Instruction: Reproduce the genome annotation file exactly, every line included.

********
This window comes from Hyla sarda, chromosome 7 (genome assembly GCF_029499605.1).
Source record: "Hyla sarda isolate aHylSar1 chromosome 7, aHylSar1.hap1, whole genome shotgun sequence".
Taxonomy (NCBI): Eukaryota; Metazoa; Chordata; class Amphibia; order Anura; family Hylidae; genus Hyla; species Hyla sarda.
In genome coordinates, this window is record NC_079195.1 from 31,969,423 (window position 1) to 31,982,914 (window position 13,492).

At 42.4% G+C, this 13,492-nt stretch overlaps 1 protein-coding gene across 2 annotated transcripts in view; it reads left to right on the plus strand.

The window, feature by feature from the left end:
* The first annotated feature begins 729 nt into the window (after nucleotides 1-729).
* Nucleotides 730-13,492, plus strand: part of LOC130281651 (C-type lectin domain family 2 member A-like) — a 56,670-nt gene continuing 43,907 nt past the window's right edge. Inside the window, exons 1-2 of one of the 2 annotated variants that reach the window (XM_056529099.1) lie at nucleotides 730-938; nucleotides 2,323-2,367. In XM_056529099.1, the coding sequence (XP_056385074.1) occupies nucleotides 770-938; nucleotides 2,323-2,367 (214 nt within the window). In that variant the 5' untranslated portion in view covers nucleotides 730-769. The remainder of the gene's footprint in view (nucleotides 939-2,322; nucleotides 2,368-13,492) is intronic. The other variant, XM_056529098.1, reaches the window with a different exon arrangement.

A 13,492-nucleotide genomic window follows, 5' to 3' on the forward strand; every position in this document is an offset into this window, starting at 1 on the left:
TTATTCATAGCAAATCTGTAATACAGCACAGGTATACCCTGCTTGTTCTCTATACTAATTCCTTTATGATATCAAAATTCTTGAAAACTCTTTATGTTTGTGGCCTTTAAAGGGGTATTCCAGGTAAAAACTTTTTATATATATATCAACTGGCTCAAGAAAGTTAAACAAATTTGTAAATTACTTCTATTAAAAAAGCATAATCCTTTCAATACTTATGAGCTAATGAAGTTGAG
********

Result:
This window comes from Hyla sarda, chromosome 7 (genome assembly GCF_029499605.1).
Source record: "Hyla sarda isolate aHylSar1 chromosome 7, aHylSar1.hap1, whole genome shotgun sequence".
Taxonomy (NCBI): Eukaryota; Metazoa; Chordata; class Amphibia; order Anura; family Hylidae; genus Hyla; species Hyla sarda.
In genome coordinates, this window is record NC_079195.1 from 31,969,423 (window position 1) to 31,982,914 (window position 13,492).

At 42.4% G+C, this 13,492-nt stretch overlaps 1 protein-coding gene across 2 annotated transcripts in view; it reads left to right on the plus strand.

The window, feature by feature from the left end:
* The first annotated feature begins 729 nt into the window (after nucleotides 1-729).
* Nucleotides 730-13,492, plus strand: part of LOC130281651 (C-type lectin domain family 2 member A-like) — a 56,670-nt gene continuing 43,907 nt past the window's right edge. Inside the window, exons 1-2 of one of the 2 annotated variants that reach the window (XM_056529099.1) lie at nucleotides 730-938; nucleotides 2,323-2,367. In XM_056529099.1, the coding sequence (XP_056385074.1) occupies nucleotides 770-938; nucleotides 2,323-2,367 (214 nt within the window). In that variant the 5' untranslated portion in view covers nucleotides 730-769. The remainder of the gene's footprint in view (nucleotides 939-2,322; nucleotides 2,368-13,492) is intronic. The other variant, XM_056529098.1, reaches the window with a different exon arrangement.

A 13,492-nucleotide genomic window follows, 5' to 3' on the forward strand; every position in this document is an offset into this window, starting at 1 on the left:
TTATTCATAGCAAATCTGTAATACAGCACAGGTATACCCTGCTTGTTCTCTATACTAATTCCTTTATGATATCAAAATTCTTGAAAACTCTTTATGTTTGTGGCCTTTAAAGGGGTATTCCAGGTAAAAACTTTTTATATATATATCAACTGGCTCAAGAAAGTTAAACAAATTTGTAAATTACTTCTATTAAAAAAGCATAATCCTTTCAATACTTATGAGCTAATGAAGTTGAG